• Colombia: Retail sales and manufacturing showed a better-than-expected performance at the beginning of 2023

Markets are trading in a more upbeat mood as Credit Suisse comes back from the brink after it announced it’s borrowing as much as CHF50bn from the SNB via a liquidity facility as well as planning to buy back up to CHF3bn of CHF and EUR-denominated debt. This came on the heels of a joint statement by the SNB and FINMA last night stating that “the SNB will provide liquidity to the globally active bank if necessary.”

The USD is mixed against the major currencies though softer on a DXY basis as the EUR, CHF, JPY, and CAD all gain ground. Again the MXN is starting the day on the backfoot, lagging its peers with a 0.5% loss, and is trading around its weakest levels on Tuesday and Wednesday’s in the low-19s.

US S&P500 futures are flat to slightly weaker, erasing some optimism that followed CS’s announcement, and as markets head with some uncertainty into the ECB’s difficult to call decision at 9.15ET (rates markets are slightly biased towards a 50bps increase). Crude oil and copper are up about 1% as they pare some of the large losses of the past few days, while iron ore in Singapore falls 2% (in a somewhat lagged reaction).

Events in Latam may pose little challenge to headlines surrounding the global banking system and the ECB’s decision as the main driver of market sentiment in the region.

Colombia’s Petro is expected to present today his labour reform bill to Congress at 15.30ET. If past submissions in other reform areas are any indication, the president will likely come down from ‘extreme’ proposals as a first point of negotiation from where his position will likely weaken to something more amenable to lawmakers.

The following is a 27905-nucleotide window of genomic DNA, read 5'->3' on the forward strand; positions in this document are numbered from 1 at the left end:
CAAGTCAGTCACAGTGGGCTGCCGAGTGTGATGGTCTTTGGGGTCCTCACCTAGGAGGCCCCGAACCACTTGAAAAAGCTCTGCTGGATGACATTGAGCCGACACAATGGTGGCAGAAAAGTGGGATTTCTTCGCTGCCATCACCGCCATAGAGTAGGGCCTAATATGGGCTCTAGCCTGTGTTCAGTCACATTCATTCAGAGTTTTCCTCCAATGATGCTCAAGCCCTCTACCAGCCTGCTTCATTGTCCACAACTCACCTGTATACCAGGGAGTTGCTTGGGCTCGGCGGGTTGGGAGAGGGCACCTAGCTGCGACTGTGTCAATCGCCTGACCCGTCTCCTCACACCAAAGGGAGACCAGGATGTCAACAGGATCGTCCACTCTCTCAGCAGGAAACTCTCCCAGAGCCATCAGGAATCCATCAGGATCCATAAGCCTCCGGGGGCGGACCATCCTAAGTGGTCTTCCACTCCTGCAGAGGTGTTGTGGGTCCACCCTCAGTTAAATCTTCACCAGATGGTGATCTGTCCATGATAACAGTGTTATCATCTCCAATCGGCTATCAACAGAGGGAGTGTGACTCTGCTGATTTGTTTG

In Mexico, the country’s 2023 banking convention kicks off this afternoon with speeches from Banxico Gov Rodriguez Ceja and Fin Min Ramirez de la O, amidst a highly uncertain global environment for the financial industry. It’s tough to call at the moment what Banxico may do next, but the Fed’s decision next week as well as H1-Mar inflation data and (the somewhat stale) January IGAE release will likely help us refine our expectations—currently seeing a 25bps hike in late-month.

—Juan Manuel Herrera



On Wednesday, March 15, the National Statistics Institute (DANE) published its monthly surveys of economic activity for January. Manufacturing production and sales showed a positive performance versus expectations. Meanwhile, service-related sectors continued to perform positively, but lost some momentum.

Economic activity indicators for January came in better than expected. Retail sales expanded by 1.2% y/y (vs. -1.5% expected), while retail sales excluding vehicles and gasoline grew by 4.2% m/m, interrupting three months in a row of contractions. In the case of manufacturing, the expansion was 0.2% y/y (vs expected 0%), showing a contraction of 1.12% in monthly terms.

Retail sales are demonstrating some resilience in domestic demand, probably reflecting still the strong positive shock of households’ income due to historically high remittances and the underground economy. In the case of the industrial sector, the data reflects the impact of higher costs, FX depreciation, high interest rates, and bottlenecks in some industries.

These indicators don’t change our expectation for BanRep; we expect a 25 bps hike in the March 30 meeting to take the rate to 13%. In our opinion, despite today’s data looking more robust than expected, some coincident data is showing that the formal part of the economy is slowing down rapidly, especially credit. On the other side, inflation is transitioning through a ceiling. Both fundamentals will probably keep BanRep’s board in a data dependent mode, but we continue favouring rate stability after the March move.

Manufacturing production